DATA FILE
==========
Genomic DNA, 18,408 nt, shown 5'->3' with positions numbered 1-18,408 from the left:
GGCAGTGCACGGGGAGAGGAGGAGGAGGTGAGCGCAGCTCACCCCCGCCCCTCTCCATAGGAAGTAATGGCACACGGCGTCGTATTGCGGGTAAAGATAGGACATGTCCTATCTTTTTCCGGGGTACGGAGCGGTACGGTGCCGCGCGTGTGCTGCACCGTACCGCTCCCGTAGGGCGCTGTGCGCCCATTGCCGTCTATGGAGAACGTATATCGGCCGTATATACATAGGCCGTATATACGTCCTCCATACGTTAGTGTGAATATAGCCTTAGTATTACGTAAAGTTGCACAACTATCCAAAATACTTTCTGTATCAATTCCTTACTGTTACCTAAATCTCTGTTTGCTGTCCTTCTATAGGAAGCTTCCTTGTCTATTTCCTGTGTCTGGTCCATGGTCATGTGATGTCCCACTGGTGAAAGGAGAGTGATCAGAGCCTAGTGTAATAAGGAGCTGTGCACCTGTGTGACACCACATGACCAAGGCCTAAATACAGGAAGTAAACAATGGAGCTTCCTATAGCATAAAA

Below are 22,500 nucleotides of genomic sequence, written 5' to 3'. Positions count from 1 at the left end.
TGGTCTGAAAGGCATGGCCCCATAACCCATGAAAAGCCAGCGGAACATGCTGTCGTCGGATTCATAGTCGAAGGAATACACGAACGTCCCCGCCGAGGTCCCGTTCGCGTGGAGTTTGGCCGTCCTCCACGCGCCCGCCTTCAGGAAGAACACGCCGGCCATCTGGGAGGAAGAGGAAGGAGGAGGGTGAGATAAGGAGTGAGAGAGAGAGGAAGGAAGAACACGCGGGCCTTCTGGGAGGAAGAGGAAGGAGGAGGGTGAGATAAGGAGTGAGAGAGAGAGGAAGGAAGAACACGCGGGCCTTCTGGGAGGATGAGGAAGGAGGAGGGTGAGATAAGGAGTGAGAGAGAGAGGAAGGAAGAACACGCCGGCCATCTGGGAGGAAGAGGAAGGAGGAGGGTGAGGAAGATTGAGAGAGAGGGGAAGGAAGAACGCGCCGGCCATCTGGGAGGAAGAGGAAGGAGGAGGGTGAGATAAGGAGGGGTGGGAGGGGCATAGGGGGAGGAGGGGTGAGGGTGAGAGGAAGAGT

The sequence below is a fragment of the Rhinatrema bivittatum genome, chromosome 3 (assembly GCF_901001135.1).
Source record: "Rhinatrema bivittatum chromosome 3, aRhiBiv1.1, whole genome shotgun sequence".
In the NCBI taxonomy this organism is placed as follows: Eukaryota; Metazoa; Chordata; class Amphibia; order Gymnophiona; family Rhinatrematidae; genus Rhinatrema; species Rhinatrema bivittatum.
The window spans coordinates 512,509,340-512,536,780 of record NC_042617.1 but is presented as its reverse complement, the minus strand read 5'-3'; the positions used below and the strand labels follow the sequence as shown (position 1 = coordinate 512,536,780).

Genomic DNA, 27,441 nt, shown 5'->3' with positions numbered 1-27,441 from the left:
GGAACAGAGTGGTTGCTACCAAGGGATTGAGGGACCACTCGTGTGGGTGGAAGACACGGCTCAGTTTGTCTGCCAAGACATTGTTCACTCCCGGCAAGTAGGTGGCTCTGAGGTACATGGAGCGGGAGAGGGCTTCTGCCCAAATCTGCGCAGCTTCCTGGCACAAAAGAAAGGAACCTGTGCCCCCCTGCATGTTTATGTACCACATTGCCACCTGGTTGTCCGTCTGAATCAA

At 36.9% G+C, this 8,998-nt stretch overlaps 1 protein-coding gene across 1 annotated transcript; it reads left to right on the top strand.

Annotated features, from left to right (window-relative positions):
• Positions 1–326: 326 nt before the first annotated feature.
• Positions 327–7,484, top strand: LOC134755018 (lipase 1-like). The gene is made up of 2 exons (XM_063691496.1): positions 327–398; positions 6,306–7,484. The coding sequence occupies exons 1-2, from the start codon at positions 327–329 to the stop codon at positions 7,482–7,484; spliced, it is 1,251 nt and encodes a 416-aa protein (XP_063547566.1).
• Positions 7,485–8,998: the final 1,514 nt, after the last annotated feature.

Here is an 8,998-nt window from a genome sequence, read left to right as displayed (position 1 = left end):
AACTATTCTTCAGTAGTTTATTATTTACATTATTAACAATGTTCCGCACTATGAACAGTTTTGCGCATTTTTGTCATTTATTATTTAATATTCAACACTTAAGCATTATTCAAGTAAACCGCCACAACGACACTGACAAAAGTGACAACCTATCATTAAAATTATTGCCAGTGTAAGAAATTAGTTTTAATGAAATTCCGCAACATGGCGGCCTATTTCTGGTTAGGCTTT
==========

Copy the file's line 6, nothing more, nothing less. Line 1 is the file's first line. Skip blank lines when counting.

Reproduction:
Source record: "Rhinatrema bivittatum chromosome 3, aRhiBiv1.1, whole genome shotgun sequence".